Sanctum is the first game in my series of tower defense reviews and it is also the self-proclaimed first tower defense/FPS hybrid. This is the first game from Coffee Stain Studios, launched in 2011, (an indie game studio called Coffee Stain Studios? Already this is sounding hipster), with the Sanctum series being it’s flagship and only series (other games being Super Sanctum TD and Sanctum 2). And speaking of hipsters, you play a retro, earphone-wearing one called Skye, an elite solider defending her home town of Elysion One from mysterious aliens who conveniently come in waves and have weak spots (they really didn’t think their invasion through).
This is tower defense which means that you are presented with a grid-based landscape where you construct towers that defend against enemies that move along a set path towards an end point. If too many reach the endpoint, you lose. It’s a simple style of game, but one that I love and will happily play again and again in all different incantations. In this case, the enemies are aliens, the grid-based landscape is your home town and the end point are spherical ‘cores’, presumably the power source for the town.
This game is distinguished by the FPS element integrated throughout the game. After playing at least 5 hours worth of the game (there are individual levels but no over-arching storyline), I came to the conclusion that the FPS integration has its perks and its drawbacks. At the start of each level you choose your load-out of certain weapons in addition to certain towers. While you can upgrade each individual tower, you can also upgrade your chosen weapons. Generally most standard tower defense games allow you upgrade, build, delete and modify towers while playing but Sanctum doesn’t. While this might seem like a drawback, it’s a good solution to FPS integration. There’s a spending (where you build/upgrade/delete towers or upgrade weapons) phase and then a defense phase where you watch your best laid plans come to fruition while you blast away the enemies. And then this repeated for 20 or so waves of enemies. While this does allow an easy and efficient use of FPS in a tower defense game, it does take away the frantic feeling that lot of other games have.
One of the drawbacks was the placing of towers. Your set-up phase is done entirely in first-person which means that you have to run about and place the towers wherever they need be. This can be time-consuming and frustrating from your restricted point of view, despite teleporter blocks being made available (for a decent cost). But this is a small price to pay for the added fun of FPS. It is very satisfying to kill a dozen tiny little bastards as you shoot a grenade at them. But more importantly, it allows some interesting aspects to the classic tower defense game. There are monsters who wobble as they move, making it harder for you and your towers to hit them. There are flyers which require special towers and certain guns to hit. It also allows for on-line co-op game play, something which would only be frustrating otherwise.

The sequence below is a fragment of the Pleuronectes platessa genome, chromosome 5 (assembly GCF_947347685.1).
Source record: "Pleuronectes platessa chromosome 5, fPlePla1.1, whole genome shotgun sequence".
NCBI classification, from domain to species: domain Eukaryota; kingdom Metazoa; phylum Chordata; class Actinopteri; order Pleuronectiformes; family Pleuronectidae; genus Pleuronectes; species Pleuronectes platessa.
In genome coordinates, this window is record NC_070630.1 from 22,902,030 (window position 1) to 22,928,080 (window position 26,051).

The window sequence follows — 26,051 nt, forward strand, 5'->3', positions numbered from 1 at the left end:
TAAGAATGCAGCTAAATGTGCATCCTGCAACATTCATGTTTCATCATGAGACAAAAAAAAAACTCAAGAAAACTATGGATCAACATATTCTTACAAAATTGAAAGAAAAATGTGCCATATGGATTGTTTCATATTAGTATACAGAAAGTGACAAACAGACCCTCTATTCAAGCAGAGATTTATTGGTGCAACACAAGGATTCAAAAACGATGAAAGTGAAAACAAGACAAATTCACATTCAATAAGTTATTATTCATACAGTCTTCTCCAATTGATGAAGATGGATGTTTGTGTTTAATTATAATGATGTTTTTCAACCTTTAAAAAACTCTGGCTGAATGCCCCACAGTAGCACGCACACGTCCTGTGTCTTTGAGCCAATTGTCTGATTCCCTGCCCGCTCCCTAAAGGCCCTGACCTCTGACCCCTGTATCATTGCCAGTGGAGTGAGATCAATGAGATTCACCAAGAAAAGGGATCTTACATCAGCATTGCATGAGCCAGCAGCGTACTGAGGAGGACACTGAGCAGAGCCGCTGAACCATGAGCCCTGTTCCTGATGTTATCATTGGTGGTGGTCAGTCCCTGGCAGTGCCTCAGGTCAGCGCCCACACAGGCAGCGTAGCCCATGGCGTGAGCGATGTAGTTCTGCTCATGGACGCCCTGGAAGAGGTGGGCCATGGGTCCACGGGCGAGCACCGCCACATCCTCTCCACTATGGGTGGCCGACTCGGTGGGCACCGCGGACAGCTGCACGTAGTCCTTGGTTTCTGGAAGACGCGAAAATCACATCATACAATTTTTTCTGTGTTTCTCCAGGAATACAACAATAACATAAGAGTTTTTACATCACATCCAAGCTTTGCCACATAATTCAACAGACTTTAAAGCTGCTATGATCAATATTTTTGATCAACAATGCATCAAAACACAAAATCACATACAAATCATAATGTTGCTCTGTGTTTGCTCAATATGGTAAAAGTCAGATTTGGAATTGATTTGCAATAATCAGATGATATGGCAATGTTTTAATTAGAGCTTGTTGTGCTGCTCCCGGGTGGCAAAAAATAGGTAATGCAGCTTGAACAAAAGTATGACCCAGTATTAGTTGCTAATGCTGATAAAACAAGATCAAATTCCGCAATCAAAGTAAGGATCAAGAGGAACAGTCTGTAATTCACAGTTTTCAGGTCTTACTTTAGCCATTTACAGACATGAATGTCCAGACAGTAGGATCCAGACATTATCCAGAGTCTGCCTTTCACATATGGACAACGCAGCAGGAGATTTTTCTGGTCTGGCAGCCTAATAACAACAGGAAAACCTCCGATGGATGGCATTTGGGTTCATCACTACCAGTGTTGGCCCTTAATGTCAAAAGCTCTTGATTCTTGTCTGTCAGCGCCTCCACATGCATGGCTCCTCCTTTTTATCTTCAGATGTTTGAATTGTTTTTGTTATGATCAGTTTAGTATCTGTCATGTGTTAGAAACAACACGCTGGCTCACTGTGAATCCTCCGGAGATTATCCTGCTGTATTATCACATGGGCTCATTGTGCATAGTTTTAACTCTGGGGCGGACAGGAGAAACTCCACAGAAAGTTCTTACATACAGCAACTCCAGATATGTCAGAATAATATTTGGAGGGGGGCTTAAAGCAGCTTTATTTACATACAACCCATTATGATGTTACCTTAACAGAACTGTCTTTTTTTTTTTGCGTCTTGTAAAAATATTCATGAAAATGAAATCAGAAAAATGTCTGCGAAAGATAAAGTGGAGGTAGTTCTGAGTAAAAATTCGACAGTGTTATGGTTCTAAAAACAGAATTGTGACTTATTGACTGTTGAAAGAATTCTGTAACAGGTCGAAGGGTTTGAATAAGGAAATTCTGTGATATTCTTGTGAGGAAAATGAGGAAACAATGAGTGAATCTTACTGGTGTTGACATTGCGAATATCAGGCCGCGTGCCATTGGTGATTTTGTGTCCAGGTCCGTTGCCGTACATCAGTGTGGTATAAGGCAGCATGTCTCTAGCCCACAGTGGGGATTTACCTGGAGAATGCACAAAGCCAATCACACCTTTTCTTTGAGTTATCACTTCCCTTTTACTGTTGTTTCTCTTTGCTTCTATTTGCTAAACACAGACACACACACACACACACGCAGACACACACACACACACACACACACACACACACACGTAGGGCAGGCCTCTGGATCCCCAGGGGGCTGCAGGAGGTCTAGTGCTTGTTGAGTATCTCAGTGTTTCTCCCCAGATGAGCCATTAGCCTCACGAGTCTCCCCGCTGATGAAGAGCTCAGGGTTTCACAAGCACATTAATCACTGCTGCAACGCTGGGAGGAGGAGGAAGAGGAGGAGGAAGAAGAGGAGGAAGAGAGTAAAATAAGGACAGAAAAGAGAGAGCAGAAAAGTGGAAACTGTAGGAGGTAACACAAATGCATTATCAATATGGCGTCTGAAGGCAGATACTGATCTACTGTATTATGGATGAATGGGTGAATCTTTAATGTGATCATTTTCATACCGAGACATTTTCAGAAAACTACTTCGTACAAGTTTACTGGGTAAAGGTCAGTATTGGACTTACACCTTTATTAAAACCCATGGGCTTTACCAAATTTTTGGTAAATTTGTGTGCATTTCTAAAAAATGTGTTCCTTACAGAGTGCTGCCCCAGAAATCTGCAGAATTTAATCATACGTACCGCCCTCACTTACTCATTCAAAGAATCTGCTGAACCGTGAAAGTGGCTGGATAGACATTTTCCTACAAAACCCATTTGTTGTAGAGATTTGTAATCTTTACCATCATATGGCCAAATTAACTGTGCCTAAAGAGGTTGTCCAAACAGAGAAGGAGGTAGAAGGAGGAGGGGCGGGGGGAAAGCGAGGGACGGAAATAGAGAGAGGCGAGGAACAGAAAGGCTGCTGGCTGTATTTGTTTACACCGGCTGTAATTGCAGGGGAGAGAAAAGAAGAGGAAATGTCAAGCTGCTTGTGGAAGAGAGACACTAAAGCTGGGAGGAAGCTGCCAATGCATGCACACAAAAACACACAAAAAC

One of the finer features of Sanctum Daft Punk-esque soundtrack (great soundtracks being a common theme in indie games it would seem) beating out in the background as you kill aliens on a futuristic world with futuristic weapons and a futuristic defense system, which is odd because some of the aliens looks a lot like Daft Punk.
The lack of a main campaign or storyline does make the game a bit lacking, despite levels that seem a little too long at times. Because there isn’t a campaign, there’s no real sense of achievement or progression, asides from unlocking about 4 levels. Despite all this, Sanctum is definitely worth the play, especially if you could round-up some friends. I would probably wait until there is a special on Steam or one of the other vendors as the game is reasonably limited in potential, but this has got me geared up to play the sequel.